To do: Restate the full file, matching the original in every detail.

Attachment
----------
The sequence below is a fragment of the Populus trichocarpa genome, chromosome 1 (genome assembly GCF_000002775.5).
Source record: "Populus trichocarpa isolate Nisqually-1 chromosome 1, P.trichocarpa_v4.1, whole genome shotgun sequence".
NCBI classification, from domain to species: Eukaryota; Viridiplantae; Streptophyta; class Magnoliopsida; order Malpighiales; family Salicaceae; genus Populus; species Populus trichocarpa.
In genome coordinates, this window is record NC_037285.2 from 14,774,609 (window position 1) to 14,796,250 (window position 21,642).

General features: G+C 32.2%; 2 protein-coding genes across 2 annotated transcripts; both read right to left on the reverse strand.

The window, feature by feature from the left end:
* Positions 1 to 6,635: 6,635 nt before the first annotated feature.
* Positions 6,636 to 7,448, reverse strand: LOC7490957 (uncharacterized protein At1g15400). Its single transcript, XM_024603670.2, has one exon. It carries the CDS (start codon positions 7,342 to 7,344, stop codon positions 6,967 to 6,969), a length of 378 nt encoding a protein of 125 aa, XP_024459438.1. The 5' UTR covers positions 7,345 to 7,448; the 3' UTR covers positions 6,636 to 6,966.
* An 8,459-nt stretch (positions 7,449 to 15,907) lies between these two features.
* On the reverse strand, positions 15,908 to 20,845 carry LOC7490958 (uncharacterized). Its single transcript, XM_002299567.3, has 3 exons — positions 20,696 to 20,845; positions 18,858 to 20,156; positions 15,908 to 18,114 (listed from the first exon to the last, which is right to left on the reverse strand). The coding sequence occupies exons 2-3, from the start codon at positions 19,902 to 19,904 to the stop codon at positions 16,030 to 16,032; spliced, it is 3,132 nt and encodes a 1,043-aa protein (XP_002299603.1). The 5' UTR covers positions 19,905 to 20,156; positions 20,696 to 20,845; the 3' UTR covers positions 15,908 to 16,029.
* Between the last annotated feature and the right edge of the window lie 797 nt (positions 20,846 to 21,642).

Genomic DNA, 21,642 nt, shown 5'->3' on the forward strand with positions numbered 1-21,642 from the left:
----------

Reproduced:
The sequence below is a fragment of the Populus trichocarpa genome, chromosome 1 (genome assembly GCF_000002775.5).
Source record: "Populus trichocarpa isolate Nisqually-1 chromosome 1, P.trichocarpa_v4.1, whole genome shotgun sequence".
NCBI classification, from domain to species: Eukaryota; Viridiplantae; Streptophyta; class Magnoliopsida; order Malpighiales; family Salicaceae; genus Populus; species Populus trichocarpa.
In genome coordinates, this window is record NC_037285.2 from 14,774,609 (window position 1) to 14,796,250 (window position 21,642).

General features: G+C 32.2%; 2 protein-coding genes across 2 annotated transcripts; both read right to left on the reverse strand.

The window, feature by feature from the left end:
* Positions 1 to 6,635: 6,635 nt before the first annotated feature.
* Positions 6,636 to 7,448, reverse strand: LOC7490957 (uncharacterized protein At1g15400). Its single transcript, XM_024603670.2, has one exon. It carries the CDS (start codon positions 7,342 to 7,344, stop codon positions 6,967 to 6,969), a length of 378 nt encoding a protein of 125 aa, XP_024459438.1. The 5' UTR covers positions 7,345 to 7,448; the 3' UTR covers positions 6,636 to 6,966.
* An 8,459-nt stretch (positions 7,449 to 15,907) lies between these two features.
* On the reverse strand, positions 15,908 to 20,845 carry LOC7490958 (uncharacterized). Its single transcript, XM_002299567.3, has 3 exons — positions 20,696 to 20,845; positions 18,858 to 20,156; positions 15,908 to 18,114 (listed from the first exon to the last, which is right to left on the reverse strand). The coding sequence occupies exons 2-3, from the start codon at positions 19,902 to 19,904 to the stop codon at positions 16,030 to 16,032; spliced, it is 3,132 nt and encodes a 1,043-aa protein (XP_002299603.1). The 5' UTR covers positions 19,905 to 20,156; positions 20,696 to 20,845; the 3' UTR covers positions 15,908 to 16,029.
* Between the last annotated feature and the right edge of the window lie 797 nt (positions 20,846 to 21,642).

Genomic DNA, 21,642 nt, shown 5'->3' on the forward strand with positions numbered 1-21,642 from the left: